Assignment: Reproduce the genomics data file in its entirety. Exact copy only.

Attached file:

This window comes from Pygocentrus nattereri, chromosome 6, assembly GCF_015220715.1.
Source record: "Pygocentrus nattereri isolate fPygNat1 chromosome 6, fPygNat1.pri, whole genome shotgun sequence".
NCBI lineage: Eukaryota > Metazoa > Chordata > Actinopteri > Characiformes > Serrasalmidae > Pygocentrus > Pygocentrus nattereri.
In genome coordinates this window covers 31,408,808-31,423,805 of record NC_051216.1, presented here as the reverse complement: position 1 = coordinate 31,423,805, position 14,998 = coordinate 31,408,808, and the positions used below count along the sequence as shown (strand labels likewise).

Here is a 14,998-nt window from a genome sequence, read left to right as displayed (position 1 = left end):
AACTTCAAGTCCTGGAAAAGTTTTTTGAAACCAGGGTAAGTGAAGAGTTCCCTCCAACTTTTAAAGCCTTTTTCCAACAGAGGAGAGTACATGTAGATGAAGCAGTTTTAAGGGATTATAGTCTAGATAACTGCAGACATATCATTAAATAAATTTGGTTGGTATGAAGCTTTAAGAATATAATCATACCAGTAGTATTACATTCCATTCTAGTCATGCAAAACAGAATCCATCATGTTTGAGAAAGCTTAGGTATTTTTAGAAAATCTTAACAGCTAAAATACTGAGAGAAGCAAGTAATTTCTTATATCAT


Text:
This window comes from Pygocentrus nattereri, chromosome 6, assembly GCF_015220715.1.
Source record: "Pygocentrus nattereri isolate fPygNat1 chromosome 6, fPygNat1.pri, whole genome shotgun sequence".
NCBI lineage: Eukaryota > Metazoa > Chordata > Actinopteri > Characiformes > Serrasalmidae > Pygocentrus > Pygocentrus nattereri.
In genome coordinates this window covers 31,408,808-31,423,805 of record NC_051216.1, presented here as the reverse complement: position 1 = coordinate 31,423,805, position 14,998 = coordinate 31,408,808, and the positions used below count along the sequence as shown (strand labels likewise).

Here is a 14,998-nt window from a genome sequence, read left to right as displayed (position 1 = left end):
AACTTCAAGTCCTGGAAAAGTTTTTTGAAACCAGGGTAAGTGAAGAGTTCCCTCCAACTTTTAAAGCCTTTTTCCAACAGAGGAGAGTACATGTAGATGAAGCAGTTTTAAGGGATTATAGTCTAGATAACTGCAGACATATCATTAAATAAATTTGGTTGGTATGAAGCTTTAAGAATATAATCATACCAGTAGTATTACATTCCATTCTAGTCATGCAAAACAGAATCCATCATGTTTGAGAAAGCTTAGGTATTTTTAGAAAATCTTAACAGCTAAAATACTGAGAGAAGCAAGTAATTTCTTATATCAT